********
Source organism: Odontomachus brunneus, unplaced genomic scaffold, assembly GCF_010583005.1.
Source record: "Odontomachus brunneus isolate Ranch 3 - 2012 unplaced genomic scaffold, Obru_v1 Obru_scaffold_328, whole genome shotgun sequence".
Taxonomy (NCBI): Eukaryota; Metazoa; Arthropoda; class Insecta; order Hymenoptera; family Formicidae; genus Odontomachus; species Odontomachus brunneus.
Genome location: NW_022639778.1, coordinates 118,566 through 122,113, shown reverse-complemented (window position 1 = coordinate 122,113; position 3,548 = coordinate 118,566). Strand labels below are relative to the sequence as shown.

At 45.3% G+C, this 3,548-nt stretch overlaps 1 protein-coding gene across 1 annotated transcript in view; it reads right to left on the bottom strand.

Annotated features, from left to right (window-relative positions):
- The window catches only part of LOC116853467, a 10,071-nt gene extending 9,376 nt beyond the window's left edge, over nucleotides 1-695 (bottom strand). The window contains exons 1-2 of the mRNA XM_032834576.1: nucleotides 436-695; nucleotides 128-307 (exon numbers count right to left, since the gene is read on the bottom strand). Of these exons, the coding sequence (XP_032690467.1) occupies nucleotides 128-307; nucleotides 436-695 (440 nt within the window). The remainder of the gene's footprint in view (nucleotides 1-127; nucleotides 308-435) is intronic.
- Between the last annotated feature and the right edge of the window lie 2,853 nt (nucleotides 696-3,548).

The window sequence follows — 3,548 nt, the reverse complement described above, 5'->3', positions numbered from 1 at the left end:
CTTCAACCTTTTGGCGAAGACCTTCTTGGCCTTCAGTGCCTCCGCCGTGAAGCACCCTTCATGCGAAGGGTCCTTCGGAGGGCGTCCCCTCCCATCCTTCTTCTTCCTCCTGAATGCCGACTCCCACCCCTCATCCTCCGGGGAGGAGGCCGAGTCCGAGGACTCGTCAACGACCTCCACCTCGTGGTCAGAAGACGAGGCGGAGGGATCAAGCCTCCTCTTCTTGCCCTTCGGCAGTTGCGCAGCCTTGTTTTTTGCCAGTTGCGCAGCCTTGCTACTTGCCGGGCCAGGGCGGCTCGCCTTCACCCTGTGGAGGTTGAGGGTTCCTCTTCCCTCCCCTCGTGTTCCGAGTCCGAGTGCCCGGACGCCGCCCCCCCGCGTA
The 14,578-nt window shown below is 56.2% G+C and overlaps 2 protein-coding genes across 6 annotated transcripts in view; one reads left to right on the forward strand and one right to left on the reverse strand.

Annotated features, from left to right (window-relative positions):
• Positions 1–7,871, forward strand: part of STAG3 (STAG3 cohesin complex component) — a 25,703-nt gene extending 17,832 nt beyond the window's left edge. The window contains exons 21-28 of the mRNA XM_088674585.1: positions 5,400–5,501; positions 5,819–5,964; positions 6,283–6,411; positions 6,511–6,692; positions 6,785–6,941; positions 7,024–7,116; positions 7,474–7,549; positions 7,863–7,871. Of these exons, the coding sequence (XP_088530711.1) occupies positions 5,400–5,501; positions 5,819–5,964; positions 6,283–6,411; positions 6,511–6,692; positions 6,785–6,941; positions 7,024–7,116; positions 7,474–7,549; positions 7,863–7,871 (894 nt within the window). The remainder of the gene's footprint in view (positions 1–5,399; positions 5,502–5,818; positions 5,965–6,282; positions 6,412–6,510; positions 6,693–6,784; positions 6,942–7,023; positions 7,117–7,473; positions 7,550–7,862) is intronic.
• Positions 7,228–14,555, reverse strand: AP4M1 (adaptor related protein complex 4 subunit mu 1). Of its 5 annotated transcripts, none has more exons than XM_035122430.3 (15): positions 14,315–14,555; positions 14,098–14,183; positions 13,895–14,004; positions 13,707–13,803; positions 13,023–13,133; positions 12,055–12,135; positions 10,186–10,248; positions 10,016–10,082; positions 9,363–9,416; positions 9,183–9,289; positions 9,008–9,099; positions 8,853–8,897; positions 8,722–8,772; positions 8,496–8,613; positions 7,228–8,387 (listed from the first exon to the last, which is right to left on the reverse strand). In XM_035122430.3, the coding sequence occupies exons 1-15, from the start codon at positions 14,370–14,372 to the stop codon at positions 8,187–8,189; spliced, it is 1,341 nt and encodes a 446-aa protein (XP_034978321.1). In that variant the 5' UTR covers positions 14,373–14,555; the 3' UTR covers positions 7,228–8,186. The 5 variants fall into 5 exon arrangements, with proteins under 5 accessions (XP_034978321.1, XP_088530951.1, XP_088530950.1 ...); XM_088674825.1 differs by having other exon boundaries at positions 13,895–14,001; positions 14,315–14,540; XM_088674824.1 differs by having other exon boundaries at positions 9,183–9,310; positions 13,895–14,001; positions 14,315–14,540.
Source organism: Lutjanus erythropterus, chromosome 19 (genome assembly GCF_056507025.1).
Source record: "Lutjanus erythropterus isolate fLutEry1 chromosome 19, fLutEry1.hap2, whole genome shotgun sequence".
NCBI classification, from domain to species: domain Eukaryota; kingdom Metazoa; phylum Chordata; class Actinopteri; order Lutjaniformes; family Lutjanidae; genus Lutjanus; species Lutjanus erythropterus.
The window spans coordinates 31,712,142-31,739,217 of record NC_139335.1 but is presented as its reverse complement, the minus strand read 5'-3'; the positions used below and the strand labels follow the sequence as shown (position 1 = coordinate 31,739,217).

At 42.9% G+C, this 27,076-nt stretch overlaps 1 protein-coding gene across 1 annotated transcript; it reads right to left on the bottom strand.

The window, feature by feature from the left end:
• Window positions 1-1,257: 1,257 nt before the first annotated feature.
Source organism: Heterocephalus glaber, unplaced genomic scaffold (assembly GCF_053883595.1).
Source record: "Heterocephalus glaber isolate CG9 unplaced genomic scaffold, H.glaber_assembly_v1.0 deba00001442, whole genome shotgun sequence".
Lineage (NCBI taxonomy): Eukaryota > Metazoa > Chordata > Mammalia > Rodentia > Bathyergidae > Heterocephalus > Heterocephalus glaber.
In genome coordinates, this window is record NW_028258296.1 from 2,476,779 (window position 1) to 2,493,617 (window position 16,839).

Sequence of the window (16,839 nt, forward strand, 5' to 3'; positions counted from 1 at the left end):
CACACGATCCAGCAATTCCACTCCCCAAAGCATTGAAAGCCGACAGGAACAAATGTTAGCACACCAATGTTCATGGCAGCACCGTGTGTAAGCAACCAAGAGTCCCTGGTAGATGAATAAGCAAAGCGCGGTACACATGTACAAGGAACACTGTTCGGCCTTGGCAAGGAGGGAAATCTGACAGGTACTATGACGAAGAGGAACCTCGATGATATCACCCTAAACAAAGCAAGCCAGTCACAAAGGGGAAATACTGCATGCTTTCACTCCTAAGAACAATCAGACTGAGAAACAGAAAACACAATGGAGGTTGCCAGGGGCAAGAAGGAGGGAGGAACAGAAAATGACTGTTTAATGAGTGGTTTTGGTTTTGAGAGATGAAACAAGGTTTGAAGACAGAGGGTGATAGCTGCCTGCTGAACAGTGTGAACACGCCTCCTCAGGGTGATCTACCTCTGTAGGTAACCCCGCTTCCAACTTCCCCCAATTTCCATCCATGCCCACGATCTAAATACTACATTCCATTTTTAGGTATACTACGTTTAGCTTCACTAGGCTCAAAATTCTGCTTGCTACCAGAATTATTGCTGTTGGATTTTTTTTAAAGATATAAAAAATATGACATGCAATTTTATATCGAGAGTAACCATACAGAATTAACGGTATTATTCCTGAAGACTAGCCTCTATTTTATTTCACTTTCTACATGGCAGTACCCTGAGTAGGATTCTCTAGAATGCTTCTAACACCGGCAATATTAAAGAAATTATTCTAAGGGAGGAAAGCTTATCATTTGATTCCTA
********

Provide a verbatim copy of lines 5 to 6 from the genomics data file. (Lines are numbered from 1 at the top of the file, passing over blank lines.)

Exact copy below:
At 45.3% G+C, this 3,548-nt stretch overlaps 1 protein-coding gene across 1 annotated transcript in view; it reads right to left on the bottom strand.

Annotated features, from left to right (window-relative positions):